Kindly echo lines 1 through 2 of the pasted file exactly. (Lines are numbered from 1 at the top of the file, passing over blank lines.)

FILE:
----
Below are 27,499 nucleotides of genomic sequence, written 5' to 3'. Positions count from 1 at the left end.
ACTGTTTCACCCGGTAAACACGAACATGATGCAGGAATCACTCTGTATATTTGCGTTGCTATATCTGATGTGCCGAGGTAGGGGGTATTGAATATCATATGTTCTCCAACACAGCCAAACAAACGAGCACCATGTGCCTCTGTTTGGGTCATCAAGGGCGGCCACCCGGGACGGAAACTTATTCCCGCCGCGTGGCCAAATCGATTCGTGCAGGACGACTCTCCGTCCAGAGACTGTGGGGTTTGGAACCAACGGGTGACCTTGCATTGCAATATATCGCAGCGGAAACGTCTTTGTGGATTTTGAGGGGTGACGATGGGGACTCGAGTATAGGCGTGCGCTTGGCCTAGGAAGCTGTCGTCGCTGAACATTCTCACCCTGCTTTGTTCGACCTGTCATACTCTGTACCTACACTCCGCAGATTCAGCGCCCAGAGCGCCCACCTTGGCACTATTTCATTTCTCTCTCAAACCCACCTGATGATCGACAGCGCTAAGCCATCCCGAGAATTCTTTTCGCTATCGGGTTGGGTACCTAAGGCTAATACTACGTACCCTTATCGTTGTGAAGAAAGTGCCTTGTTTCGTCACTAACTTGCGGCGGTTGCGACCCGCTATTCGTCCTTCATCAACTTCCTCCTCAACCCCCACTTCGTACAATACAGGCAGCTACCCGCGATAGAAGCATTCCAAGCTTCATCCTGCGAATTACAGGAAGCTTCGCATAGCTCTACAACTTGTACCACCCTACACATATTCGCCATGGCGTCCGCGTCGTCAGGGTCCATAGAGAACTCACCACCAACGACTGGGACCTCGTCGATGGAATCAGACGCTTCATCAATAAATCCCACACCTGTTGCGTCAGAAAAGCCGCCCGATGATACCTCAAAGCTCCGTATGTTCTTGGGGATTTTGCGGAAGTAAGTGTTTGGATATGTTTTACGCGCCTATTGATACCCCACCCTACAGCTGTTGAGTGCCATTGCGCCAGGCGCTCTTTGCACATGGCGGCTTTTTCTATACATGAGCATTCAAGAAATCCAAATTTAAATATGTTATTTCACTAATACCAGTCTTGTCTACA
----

Below are 27,499 nucleotides of genomic sequence, written 5' to 3'. Positions count from 1 at the left end.
ACTGTTTCACCCGGTAAACACGAACATGATGCAGGAATCACTCTGTATATTTGCGTTGCTATATCTGATGTGCCGAGGTAGGGGGTATTGAATATCATATGTTCTCCAACACAGCCAAACAAACGAGCACCATGTGCCTCTGTTTGGGTCATCAAGGGCGGCCACCCGGGACGGAAACTTATTCCCGCCGCGTGGCCAAATCGATTCGTGCAGGACGACTCTCCGTCCAGAGACTGTGGGGTTTGGAACCAACGGGTGACCTTGCATTGCAATATATCGCAGCGGAAACGTCTTTGTGGATTTTGAGGGGTGACGATGGGGACTCGAGTATAGGCGTGCGCTTGGCCTAGGAAGCTGTCGTCGCTGAACATTCTCACCCTGCTTTGTTCGACCTGTCATACTCTGTACCTACACTCCGCAGATTCAGCGCCCAGAGCGCCCACCTTGGCACTATTTCATTTCTCTCTCAAACCCACCTGATGATCGACAGCGCTAAGCCATCCCGAGAATTCTTTTCGCTATCGGGTTGGGTACCTAAGGCTAATACTACGTACCCTTATCGTTGTGAAGAAAGTGCCTTGTTTCGTCACTAACTTGCGGCGGTTGCGACCCGCTATTCGTCCTTCATCAACTTCCTCCTCAACCCCCACTTCGTACAATACAGGCAGCTACCCGCGATAGAAGCATTCCAAGCTTCATCCTGCGAATTACAGGAAGCTTCGCATAGCTCTACAACTTGTACCACCCTACACATATTCGCCATGGCGTCCGCGTCGTCAGGGTCCATAGAGAACTCACCACCAACGACTGGGACCTCGTCGATGGAATCAGACGCTTCATCAATAAATCCCACACCTGTTGCGTCAGAAAAGCCGCCCGATGATACCTCAAAGCTCCGTATGTTCTTGGGGATTTTGCGGAAGTAAGTGTTTGGATATGTTTTACGCGCCTATTGATACCCCACCCTACAGCTGTTGAGTGCCATTGCGCCAGGCGCTCTTTGCACATGGCGGCTTTTTCTATACATGAGCATTCAAGAAATCCAAATTTAAATATGTTATTTCACTAATACCAGTCTTGTCTACA